You’ll find it on the Amazon Prime streaming service owned by Jeff Bezos, the wealthiest man in the world.
Before he planned to fly to outer space, Bezos bought a vanity project here on earth:
The Washington Post, the voice of the Washington political establishment, the handmaiden of the bi-partisan combine, with its insufferable slogan, “Democracy Dies in Darkness.”
The Post doesn’t dare examine Hunter Biden’s foreign business deals that benefited from Hunter’s relationship with “Big Daddy,” nor does it bother examining the root of Big Tech/Legacy Media suppression of those stories or the perpetuation of numerous other false narratives that dominate the news.
Hello darkness, my old friend.
“The Tomorrow War” is slick and entertaining and has an intriguing time travel issue, but then you start thinking about it and realize how you’ve been herded.
Unlike “A Quiet Place,” “The Tomorrow War” begins in a planned suburban development.
It could be Loudoun County, Va., or some such place. A blue place, full of technocrati, Chardonay ANTIFA and American Kemalists who make their living on laptops.
The future Americans arrive in the present, and land on the field during a World Cup soccer match—the globalist sports pastime par excellence.
And once they land on the field, frightening the players, they explain over TV screens to all blue-place dwellers dutifully watching, that they need us now:
They need us all to leap unafraid into the future and fight the aliens who will destroy all of humankind. The future warriors describe their political agenda in the abstract terms favored by elites the world over.
And without requiring much explanation from the governments of the world, the humans join up, have a controlling plastic sleeve fused onto their arms, and happily go forth to die as the bureaucrats instruct them.
It turns out that the aliens have been here for millennia, buried under the polar ice. But in the future, the polar ice melts, releasing the alien apocalypse from within.
Our destruction is all our own fault, dammit.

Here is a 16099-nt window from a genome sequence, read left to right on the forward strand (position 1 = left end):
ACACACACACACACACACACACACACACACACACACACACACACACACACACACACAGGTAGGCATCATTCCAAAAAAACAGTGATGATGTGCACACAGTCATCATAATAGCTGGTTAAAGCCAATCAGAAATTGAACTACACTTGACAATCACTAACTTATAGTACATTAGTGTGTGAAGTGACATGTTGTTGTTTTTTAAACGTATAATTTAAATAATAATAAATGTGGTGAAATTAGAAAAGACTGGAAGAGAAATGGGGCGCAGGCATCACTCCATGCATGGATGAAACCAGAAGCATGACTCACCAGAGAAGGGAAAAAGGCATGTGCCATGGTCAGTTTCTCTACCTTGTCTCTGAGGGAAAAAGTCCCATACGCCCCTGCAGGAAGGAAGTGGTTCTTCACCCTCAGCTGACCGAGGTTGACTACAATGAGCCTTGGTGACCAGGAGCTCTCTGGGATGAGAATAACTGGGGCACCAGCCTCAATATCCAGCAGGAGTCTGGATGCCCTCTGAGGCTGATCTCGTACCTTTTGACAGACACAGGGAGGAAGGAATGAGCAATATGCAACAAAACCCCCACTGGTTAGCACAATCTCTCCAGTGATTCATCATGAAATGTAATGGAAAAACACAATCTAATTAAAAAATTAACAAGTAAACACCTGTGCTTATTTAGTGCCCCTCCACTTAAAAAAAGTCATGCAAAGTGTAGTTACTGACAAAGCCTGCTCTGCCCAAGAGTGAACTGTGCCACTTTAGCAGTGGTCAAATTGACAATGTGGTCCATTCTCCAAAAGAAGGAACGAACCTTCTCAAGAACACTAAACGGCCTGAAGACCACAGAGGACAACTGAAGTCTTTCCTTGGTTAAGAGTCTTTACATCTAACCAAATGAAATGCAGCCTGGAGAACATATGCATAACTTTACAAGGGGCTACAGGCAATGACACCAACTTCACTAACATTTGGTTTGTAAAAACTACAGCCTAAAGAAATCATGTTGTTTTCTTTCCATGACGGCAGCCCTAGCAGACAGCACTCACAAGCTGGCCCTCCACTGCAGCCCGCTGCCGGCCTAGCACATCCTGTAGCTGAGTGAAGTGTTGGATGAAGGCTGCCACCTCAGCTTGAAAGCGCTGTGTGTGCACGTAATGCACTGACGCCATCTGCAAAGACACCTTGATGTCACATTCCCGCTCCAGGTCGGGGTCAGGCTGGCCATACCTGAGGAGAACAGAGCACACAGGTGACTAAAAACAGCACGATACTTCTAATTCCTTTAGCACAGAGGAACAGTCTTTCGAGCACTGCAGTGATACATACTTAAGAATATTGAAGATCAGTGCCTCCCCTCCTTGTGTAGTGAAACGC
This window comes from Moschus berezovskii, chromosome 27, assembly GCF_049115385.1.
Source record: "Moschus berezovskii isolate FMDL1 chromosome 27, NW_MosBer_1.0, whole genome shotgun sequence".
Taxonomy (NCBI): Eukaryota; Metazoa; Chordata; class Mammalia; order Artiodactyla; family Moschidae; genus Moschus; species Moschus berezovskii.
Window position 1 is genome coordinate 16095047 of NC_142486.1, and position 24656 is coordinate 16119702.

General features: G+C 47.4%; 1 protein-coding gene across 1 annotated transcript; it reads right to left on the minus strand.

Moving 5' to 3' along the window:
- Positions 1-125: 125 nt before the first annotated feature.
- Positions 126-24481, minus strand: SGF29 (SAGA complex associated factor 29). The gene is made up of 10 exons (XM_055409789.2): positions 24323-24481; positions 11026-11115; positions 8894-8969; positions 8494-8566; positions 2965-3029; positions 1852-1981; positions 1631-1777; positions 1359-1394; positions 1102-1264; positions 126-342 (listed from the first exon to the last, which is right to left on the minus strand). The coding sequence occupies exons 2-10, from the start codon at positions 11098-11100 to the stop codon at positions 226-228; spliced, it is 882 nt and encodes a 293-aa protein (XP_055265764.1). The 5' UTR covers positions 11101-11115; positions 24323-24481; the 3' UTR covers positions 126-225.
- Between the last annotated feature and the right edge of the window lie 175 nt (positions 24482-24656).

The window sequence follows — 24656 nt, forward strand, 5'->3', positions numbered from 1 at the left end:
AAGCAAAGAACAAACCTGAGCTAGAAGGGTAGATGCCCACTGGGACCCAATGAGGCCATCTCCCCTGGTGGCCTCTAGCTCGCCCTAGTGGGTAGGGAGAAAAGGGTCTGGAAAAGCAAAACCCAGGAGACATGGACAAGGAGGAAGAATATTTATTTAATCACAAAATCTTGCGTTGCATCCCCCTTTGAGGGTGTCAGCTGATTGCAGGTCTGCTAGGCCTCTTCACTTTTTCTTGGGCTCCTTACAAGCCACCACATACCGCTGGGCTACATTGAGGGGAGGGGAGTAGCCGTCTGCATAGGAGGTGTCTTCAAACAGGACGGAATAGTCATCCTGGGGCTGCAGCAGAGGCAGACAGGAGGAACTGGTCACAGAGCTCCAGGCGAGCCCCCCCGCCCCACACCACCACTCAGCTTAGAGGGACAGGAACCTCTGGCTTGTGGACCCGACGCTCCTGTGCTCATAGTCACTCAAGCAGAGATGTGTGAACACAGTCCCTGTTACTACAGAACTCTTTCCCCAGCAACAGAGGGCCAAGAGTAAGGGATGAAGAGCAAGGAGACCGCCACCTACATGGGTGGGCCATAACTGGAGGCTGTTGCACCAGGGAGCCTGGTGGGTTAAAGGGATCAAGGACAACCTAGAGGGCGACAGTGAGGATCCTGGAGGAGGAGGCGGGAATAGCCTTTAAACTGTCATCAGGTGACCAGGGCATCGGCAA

The aliens had been suppressed by nature, but then are unleashed by the hot breath of capitalistic greed that melted the ice caps.
It all becomes a blue suburban nightmare about “the other” that should have been kept in check by the state and wise policy offered by the Dr. Faucis and the Michael Rennies. But nobody listened!
When the “white spikes” attacked, I only wish there could have been at least a passing reference to young Greta Thunberg, the environmentalist Joan of Arc, who once said:
“How dare you! You have stolen my dreams and my childhood with your empty words. Yet I am one of the lucky ones. People are suffering. People are dying. Entire ecosystems are collapsing. We are in the beginning of a mass extinction, and all you can talk about is money and fairy tales of eternal economic growth. How dare you!”
While clearly Greta’s spirit animates the movie, she isn’t in this one directly. And in the blue suburb, I didn’t see a single “hate-has-no-home-here” sign. That might have been seen as overkill.
One more thing to note, movie aliens, like most movie anything, are unfortunately derivative.
The aliens in both movies are lizard-bugs, with those alien mouths that open sideways, like crabs, like those in “Predator.”
But their motivations are different. The question is, for you, which film speaks to you?
One set of aliens is all about visiting Greta Thunberg’s perfect justice upon us. Why? Because we deserve it. That’s why.
And the other set of aliens gets really, really mad and triggered if you open your mouth to say what’s on your mind.
(Copyright 2021 John Kass)